Do Babies Need Passports?
By Teo Spengler
Updated July 28, 2017
Baby Baby It's a Wild World
No law obligates your baby to get a passport, and she can live her entire life without one if she doesn't leave the boundaries of the United States. But there's a wild, wonderful world out there, and the odds are, you want your baby to see some of it before she's old enough to make the decision for herself. If you plan to take your little one into foreign realms where you need a passport, she'll require one too.
Getting Passports for Children
Children of any age require passports if they are going to a country where their parents require passports. And don't think that, just because your baby is small, the process will be easier or cheaper. Like your teenagers, baby will need a DS-11 application and proof of U.S. citizenship—usually a birth certificate.
You also have to show proof of your relationship to the baby, and the U.S. birth certificate with your name as mom will do the trick. Take a photographic, government-issued ID, like a driver's license or U.S. passport, valid or expired, and a photocopy of each document so the passport agency can compare them and return the original.
You're required to submit proof that the other parent is aware of, and agrees to, your getting a passport for the baby. Ideally, the other parent can accompany you to the office. If not, he can go before a notary to sign Form DS-3053, “Statement of Consent," and submit a photocopy of the identification he provided to the notary.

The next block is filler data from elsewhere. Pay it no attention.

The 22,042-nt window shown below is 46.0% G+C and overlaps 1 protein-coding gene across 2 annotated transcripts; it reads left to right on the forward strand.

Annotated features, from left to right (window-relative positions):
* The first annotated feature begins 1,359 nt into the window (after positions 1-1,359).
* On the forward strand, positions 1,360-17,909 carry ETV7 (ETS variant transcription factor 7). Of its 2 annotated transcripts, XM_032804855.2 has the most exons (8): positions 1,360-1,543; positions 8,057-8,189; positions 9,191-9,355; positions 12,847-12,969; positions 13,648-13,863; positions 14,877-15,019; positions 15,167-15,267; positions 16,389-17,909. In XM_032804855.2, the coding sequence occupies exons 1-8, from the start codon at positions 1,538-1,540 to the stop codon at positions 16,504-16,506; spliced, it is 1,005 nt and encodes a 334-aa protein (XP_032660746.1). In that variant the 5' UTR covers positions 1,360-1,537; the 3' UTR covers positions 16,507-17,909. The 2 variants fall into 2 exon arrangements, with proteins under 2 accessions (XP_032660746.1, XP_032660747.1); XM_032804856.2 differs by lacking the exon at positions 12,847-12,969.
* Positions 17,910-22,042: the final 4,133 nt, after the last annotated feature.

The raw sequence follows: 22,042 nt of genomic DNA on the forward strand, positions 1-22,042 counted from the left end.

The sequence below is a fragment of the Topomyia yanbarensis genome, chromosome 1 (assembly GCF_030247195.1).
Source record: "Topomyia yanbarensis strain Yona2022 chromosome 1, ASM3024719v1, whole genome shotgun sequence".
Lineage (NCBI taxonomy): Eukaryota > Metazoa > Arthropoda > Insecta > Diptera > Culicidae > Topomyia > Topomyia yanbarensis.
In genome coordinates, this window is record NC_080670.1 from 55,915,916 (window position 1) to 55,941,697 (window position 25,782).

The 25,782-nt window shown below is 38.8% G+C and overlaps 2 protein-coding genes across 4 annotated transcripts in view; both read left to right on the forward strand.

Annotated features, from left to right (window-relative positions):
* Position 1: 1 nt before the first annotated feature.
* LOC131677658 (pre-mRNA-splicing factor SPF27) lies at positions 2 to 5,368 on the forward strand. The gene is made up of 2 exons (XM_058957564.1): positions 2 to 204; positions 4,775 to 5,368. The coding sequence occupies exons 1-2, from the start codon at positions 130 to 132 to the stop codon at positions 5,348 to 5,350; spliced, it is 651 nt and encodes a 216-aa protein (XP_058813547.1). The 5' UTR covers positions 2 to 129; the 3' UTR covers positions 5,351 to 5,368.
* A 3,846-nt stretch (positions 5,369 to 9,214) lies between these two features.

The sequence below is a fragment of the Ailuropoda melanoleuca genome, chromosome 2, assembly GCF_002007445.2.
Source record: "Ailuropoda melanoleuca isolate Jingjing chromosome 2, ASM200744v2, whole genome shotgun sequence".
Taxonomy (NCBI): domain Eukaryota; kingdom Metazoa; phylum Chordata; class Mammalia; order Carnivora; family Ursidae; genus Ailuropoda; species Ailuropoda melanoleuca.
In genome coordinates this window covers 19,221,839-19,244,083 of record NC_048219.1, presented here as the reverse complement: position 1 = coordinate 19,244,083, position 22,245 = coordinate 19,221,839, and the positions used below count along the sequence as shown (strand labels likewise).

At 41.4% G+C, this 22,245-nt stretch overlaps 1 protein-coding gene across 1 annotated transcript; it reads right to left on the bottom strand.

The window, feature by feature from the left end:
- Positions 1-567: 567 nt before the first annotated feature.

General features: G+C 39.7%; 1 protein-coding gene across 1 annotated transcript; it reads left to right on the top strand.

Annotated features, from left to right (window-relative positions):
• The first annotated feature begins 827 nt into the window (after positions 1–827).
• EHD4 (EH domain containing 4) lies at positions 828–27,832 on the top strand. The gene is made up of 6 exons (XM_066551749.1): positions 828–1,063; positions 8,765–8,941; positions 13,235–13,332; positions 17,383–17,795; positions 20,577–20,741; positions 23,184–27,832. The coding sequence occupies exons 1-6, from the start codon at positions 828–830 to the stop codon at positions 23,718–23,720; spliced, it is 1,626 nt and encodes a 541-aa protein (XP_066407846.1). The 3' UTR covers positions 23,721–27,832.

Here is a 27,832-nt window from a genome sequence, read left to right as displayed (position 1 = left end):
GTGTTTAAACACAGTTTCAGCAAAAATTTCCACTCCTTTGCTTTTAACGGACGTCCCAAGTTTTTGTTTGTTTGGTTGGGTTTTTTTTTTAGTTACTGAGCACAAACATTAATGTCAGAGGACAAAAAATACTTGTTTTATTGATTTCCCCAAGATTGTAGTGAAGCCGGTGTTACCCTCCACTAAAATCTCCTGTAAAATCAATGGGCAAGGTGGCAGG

A photo of the baby is also required, but the precise rules applicable to other passport photos are relaxed for young children. For example, the baby is not required to look directly at the camera or have her eyes completely open. You can lay baby on her back on white fabric and support her head with your hand. Alternatively, cover a car seat with white fabric and snap a shot of baby in it.
The passport for an infant costs the same as a passport for any other child. The passport book will cost $80 plus an "execution fee" of $25. If you want a passport card—which will get baby into Mexico and Canada if you don't fly—you'll pay $15 plus the execution fee of $25. If you order both, you'll pay the $95 total, but only one execution fee.
From Alaska to California, from France's Basque Country to Mexico's Pacific Coast, Teo Spengler has dug the soil, planted seeds and helped trees, flowers and veggies thrive. World traveler, professional writer and consummate gardener, Spengler earned a BA from U.C. Santa Cruz, a law degree from Berkeley's Boalt Hall, and an MA and MFA from San Francisco State. She currently divides her life between San Francisco and southwestern France.